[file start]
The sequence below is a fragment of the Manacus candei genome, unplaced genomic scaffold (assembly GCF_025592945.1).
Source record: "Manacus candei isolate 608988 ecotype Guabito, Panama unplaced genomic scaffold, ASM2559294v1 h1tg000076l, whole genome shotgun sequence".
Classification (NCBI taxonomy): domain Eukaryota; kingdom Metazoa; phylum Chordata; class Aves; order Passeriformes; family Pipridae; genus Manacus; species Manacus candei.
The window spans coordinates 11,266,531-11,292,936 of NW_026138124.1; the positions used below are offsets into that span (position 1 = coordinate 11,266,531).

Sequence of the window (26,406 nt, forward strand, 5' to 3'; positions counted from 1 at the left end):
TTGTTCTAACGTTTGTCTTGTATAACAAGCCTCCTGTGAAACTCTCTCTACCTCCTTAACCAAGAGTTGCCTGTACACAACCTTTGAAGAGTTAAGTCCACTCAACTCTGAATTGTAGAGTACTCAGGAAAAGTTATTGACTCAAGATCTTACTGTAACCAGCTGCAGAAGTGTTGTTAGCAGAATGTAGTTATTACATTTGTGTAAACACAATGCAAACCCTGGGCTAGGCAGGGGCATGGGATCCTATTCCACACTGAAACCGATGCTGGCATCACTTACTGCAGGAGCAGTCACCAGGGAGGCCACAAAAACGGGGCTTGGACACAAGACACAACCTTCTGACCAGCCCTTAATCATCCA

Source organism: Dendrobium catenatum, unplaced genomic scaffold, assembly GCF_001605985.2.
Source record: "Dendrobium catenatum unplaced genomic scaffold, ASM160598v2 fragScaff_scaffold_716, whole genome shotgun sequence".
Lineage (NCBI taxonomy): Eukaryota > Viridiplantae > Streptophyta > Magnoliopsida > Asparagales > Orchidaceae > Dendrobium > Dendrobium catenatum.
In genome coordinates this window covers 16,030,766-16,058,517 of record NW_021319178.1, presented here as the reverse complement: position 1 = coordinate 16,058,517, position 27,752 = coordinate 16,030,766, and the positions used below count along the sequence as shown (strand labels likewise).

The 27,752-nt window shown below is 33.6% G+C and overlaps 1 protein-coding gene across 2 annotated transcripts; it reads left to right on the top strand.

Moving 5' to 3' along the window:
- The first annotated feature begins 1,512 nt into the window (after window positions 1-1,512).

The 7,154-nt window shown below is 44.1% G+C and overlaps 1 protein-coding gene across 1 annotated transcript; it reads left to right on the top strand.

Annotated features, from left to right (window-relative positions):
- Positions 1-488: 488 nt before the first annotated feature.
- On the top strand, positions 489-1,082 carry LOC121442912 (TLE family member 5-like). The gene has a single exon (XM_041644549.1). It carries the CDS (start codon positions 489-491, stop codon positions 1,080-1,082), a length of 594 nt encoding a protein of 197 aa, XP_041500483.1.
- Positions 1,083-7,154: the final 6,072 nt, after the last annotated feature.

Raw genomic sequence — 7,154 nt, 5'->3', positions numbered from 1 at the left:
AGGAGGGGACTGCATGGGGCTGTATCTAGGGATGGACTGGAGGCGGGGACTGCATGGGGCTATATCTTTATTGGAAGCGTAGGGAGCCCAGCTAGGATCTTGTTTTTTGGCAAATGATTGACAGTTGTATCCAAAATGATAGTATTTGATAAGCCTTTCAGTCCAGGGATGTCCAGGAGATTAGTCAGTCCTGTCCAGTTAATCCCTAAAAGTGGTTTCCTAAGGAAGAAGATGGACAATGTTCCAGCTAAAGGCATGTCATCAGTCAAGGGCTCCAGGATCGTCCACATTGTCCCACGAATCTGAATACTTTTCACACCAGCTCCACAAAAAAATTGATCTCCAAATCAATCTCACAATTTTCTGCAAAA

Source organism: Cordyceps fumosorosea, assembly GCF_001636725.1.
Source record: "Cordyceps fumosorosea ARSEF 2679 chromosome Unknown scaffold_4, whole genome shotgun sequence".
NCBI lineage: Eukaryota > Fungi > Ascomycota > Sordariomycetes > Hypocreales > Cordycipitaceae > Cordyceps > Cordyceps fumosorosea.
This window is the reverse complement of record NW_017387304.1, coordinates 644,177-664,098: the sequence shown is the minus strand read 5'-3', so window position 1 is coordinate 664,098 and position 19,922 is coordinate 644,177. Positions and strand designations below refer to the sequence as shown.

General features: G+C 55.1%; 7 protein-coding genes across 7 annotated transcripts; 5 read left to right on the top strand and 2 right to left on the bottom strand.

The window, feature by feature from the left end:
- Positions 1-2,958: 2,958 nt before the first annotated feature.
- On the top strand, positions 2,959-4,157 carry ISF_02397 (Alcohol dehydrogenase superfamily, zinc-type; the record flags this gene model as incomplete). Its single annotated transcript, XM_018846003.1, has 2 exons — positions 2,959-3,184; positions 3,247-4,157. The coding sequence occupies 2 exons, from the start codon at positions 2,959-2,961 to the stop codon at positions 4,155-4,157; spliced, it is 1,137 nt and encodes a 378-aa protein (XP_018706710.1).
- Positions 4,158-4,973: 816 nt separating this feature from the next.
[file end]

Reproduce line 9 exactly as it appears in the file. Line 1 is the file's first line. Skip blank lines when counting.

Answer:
Lineage (NCBI taxonomy): Eukaryota > Viridiplantae > Streptophyta > Magnoliopsida > Asparagales > Orchidaceae > Dendrobium > Dendrobium catenatum.